Pseudoperonospora humuli

Pseudoperonospora humuli is a plant pathogen that causes downy mildew on hops .

Hosts and Symptoms:

Downy mildew on hops is caused by the pathogen Pseudoperonospora humuli , an oomycete protist. P. humuli is an obligate biotrophic pathogen, meaning that it can only live and grow in living host tissue. P. humuli, like most mildews, is highly host-specific and thus only infected hop ( Humulus lupulus ) and also Japanese hop ( Humulus japonicas ) [1] .

The most characteristic symptom of hop downy mildew are the “basal spikes” that form on the plant. These structures result from systemically infected shoots and are “stunted and brittle-have, downward-curled leaves from qui masses of purple to black and sporangia sporangia are Produced.” [2] These spikes can exist as three separate categories:

1) “Primary spikes”, which arises from infected hop crowns

2) “Secondary spikes”, which comes from infected apical meristems

3) “Aerial spikes”

Primary and secondary spikes result in stunting shoots and brittle leaves. Primary spikes also cause shortened internodes. Aerial spikes adversely affect the development of the plant, resulting in bines (the long, flexible stem the plant uses to climb). Infected leaves and cones show symptoms as well. Infected leaves will change color, ranging from purple to gray to black downy growth. Infected cones become hard and brown and display disrupted development [1] .

Disease Cycle:

Downy mildew on hops has a polycyclic disease cycle. [3] Pathogen overwinters as mycelium in hop crowns. The pathogen infects crown buds, resulting in the emergence of infected shoots and primary basal spikes in the spring under correct conditions. This initiates the disease cycle. [4] Infected crowns can also produce uninfected shoots. The cycle becomes polycyclic as sporangiophores with sporangia emerge on the underside of infected leaves. Mature sporangia are dispersed via wind and release zoospores to infected leaves, cones, and shoots. This secondary cycle or sporulation and infection persists throughout the season. Mycelia grow systemically throughout the plant, leading to the infection of the crown and buds in which the pathogen will overwinter. [3]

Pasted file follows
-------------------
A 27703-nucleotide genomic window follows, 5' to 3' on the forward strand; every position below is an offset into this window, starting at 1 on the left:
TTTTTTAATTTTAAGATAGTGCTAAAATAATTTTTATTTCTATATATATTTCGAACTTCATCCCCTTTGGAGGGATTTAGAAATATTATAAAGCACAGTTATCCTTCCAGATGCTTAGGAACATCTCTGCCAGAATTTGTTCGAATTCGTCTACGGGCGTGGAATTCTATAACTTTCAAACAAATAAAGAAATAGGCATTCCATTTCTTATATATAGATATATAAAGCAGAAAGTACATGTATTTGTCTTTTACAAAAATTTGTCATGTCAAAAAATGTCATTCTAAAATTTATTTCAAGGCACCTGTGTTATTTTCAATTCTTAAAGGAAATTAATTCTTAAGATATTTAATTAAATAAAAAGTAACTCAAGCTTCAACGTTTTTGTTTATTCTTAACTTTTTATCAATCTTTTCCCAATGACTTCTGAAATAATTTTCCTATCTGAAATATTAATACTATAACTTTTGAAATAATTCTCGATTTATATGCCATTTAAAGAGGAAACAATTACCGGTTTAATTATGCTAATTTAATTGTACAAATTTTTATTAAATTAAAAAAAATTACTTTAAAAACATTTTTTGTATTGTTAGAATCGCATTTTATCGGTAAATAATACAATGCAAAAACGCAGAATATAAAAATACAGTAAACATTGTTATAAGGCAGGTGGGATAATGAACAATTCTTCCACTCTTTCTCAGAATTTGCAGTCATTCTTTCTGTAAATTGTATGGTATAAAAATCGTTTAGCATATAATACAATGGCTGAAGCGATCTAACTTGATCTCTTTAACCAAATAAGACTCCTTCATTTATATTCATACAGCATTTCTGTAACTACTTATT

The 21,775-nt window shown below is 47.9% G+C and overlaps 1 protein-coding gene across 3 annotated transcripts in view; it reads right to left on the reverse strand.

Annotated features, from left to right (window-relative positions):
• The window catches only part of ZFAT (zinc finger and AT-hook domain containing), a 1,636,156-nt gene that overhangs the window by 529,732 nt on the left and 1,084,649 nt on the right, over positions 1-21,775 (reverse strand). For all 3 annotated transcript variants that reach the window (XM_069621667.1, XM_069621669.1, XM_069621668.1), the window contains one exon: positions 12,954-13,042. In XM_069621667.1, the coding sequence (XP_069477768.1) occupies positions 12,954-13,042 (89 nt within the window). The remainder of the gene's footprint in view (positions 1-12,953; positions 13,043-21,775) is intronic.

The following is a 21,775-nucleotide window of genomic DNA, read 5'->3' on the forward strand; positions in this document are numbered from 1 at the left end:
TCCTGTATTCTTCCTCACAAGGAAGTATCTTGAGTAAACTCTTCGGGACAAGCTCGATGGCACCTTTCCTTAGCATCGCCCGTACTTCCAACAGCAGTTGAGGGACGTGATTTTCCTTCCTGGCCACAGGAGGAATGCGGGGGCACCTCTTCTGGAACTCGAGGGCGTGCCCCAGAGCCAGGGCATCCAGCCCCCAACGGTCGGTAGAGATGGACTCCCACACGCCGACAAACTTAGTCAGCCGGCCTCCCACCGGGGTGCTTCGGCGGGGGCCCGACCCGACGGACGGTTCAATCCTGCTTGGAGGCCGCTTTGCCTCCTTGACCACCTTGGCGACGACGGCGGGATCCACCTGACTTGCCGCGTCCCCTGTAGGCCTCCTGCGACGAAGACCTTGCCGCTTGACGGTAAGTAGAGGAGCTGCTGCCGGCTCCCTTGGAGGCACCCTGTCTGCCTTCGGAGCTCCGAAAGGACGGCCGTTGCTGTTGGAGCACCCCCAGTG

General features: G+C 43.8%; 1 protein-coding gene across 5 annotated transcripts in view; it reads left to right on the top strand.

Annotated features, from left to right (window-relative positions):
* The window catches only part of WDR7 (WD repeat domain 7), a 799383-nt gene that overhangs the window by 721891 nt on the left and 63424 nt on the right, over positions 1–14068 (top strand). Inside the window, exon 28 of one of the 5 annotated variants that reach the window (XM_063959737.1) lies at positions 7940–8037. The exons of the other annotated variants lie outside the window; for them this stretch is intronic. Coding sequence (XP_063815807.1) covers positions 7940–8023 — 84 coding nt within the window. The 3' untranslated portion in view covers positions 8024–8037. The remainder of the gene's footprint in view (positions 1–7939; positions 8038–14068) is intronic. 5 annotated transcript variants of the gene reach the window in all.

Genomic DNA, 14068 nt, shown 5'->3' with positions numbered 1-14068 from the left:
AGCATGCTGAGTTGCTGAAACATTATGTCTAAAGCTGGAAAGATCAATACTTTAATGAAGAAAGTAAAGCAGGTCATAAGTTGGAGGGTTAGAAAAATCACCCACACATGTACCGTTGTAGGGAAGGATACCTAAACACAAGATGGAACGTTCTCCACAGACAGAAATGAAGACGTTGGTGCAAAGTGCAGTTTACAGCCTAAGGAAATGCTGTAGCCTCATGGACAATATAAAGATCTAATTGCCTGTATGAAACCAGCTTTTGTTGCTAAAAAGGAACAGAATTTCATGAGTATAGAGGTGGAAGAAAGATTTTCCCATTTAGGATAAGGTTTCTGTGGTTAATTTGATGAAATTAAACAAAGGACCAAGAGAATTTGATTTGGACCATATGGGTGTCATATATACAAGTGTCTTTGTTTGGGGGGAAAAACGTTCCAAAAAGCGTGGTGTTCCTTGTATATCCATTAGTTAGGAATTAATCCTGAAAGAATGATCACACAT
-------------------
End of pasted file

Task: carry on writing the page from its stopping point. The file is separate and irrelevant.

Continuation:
A sexual stage also exists for P. humuli , in which antheridium fertilizes an oogonium to produce a recombinant oospore. While oospores are classically thought to be the chief survival structure of oomycetes, their role in primary infection in mildew of hops is uncertain. [5]


The environmental conditions favored by P. humuli are consistent with other oomycetes and fungal-like pathogens. High levels of moisture and warming temperatures facilitate the germination of many pathogens. [6]

ops infected by Pseudoperonospora humuli . The dark coloration is consistent with sporulation.

The development and severity of the disease is dependent on a number of environmental factors. Studies have found that hours of relative humidity> 80%, degree-hours of wetness, and average temperature are paramount in

predicting model plants’ susceptibility to infection. [2] The pathogen favors extended periods of wetness, high humidity, and mildly warm temperatures ranging from 15.5 – 21 ° C (60 – 70 ° F). [3] Leaf infection may occur at temperatures as low as 5 ° C, where wetness persists for 24 hours or longer, indicating the primary role of moisture level in infection. [1] [3]

External links

  • Fungorum Index
  • USDA ARS Fungal Database


  1. ^ Jump up to:c “Downy Hop Mildew | NC State Extension Publications” . . Retrieved 2017-10-24 .
  2. ^ Jump up to:b Gent, David; Ocamb, Cynthia (10 June 2009). “Predicting Infection Risk of Hop by Pseudoperonspora humuli”. Phytopathology . 99 : 1190-1198.
  3. ^ Jump up to:d Lizotte, Erin (15 April 2015). “Managing hop downy mildew early in the season is critical” .
  4. Jump up^ Coley-Smith, JR 1962. Overwintering of hop downy mildewPseudoperonospora humuli(Miy and Tak.) Wilson. Ann. App. Biol. 50: 235-243.
  5. Jump up^ Johson, DA, et al. 2009. Downy mildew. Pages 18 to 22 in: Compendium of Hop Diseases and Arthropod Pests. American Phytopathological Society, St. Paul, MN.
  6. Jump up^ Burgess, Lester; Knight, Timothy (2008). “Diagnosis manual for plant diseases in Vietnam” . Archived from the original (PDF) on|archive-url= requires |archive-date=( help ) .